Risk-based Vulnerability Management: A Bigger Bang for Your Buck

Leon Ward

Every five to ten years, major technology shifts change the way that vulnerability assessment and the related IT risk mitigation processes are approached or implemented. What has remained constant is the formula we use to measure risk and thus prioritize and triage vulnerabilities. 

Risk = (Likelihood of event) * (Impact of consequences)

It’s an approach that intuitively makes sense, but there have been two challenges with how this formula has been applied. 

  1. Over focus on consequences. Most companies and vendors are focused much more on the consequences and severity of a vulnerability versus the likelihood they may be impacted. Both are important, but if you are focused too much on severity and consequence, you may not see the complete picture. CVSS scores, for example, focus mainly on severity, with global values for likelihood that are assumed valid for all organizations. This is a mistaken assumption. Yes, a vulnerability may be critical and of highest severity, but this vulnerability is more or less relevant based on the threats that target your organization. 

This is where custom likelihood comes in. Understanding your own likelihood is critical for prioritization and triage.

Historically, the largest input to the likelihood component in the risk equation has been internal:

  • Is the vulnerable asset accessible to unauthenticated users?
  • Is the asset directly contactable via the public internet?
  • How many of the vulnerable assets are there?

The last point, the vulnerable asset count, has always been a key component in an internal vulnerability priority score since it quantifiably impacts the exposure that a vulnerability creates. If 1,000 endpoints present the same vulnerability, it’s more likely that the risk will manifest in comparison to if only one of the devices present the vulnerability. 

  1. Internal-only view of likelihood. The other weakness with how this formula has been implemented is that there is far more to likelihood than just what you know about your own infrastructure. You also need to look outside your own organization.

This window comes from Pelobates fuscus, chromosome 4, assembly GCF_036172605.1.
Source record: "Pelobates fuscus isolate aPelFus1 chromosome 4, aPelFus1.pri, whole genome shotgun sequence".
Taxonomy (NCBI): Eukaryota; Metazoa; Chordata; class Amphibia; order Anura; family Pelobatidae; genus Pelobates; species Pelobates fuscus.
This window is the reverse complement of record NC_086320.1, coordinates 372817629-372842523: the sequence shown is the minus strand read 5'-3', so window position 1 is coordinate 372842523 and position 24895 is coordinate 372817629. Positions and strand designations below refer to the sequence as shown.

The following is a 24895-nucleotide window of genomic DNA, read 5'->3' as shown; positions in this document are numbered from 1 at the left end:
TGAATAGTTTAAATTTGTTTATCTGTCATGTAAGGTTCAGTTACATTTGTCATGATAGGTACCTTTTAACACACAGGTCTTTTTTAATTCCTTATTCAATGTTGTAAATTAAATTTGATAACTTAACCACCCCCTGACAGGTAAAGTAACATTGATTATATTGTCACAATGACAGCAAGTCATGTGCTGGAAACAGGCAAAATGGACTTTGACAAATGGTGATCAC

Today, organizations have a new wealth of internal and external data available to make more data-informed, or data-driven choices with regard to actions to take and threats to respond to. While exposure is an important input into the risk equation, it only really has relevance once you understand your threat landscape and the handful of adversaries you are going against. For example: 

  • Who are the threat actors that target your company, industry, geographical region, or that of your customers or partners? This is your threat landscape and the context you need to drill down into the vulnerabilities themselves.
  • What is the cost for adversaries to develop exploitation tools for the vulnerability, or is it now available within the existing off-the-shelf attack tool sets such as Cobalt Strike, Metasploit, Core Impact, Canvas and others? This is one of the largest factors in the likelihood of it targeting the masses.
  • Does exploitation of the vulnerability result in a situation that fits into the threat actor’s tools, techniques and procedures (TTP) sweet spot, meaning it’s easy for them to execute upon their objective?
  • Have the threat actors in your threat landscape been seen to leverage the vulnerability?

These are elements that the enterprise has absolutely no control over but can get visibility into in order to get ahead of the response process, or stop current mitigation efforts and pivot to other issues that are potentially more likely to impact you.

Melding internal and external threat data to enhance prioritization and triage
ThreatQuotient’s data-driven security operations platform, ThreatQ, helps organizations use a data-driven approach to address vulnerability management and prioritization. ThreatQ uses its DataLinq Engine to fuse together disparate data sources and tools to help teams prioritize, automate and collaborate on security incidents; enables more focused decision making; and maximizes limited resources by integrating existing processes and technologies into a unified workspace. The result is reduced noise, clear priority threats and the ability to automate processes with high fidelity data. 

To learn more about how to implement a data-driven approach to risk-based vulnerability management, the tools and technologies ThreatQ integrates with to inform vulnerability management, and real-world customer use cases, download our new whitepaper today.


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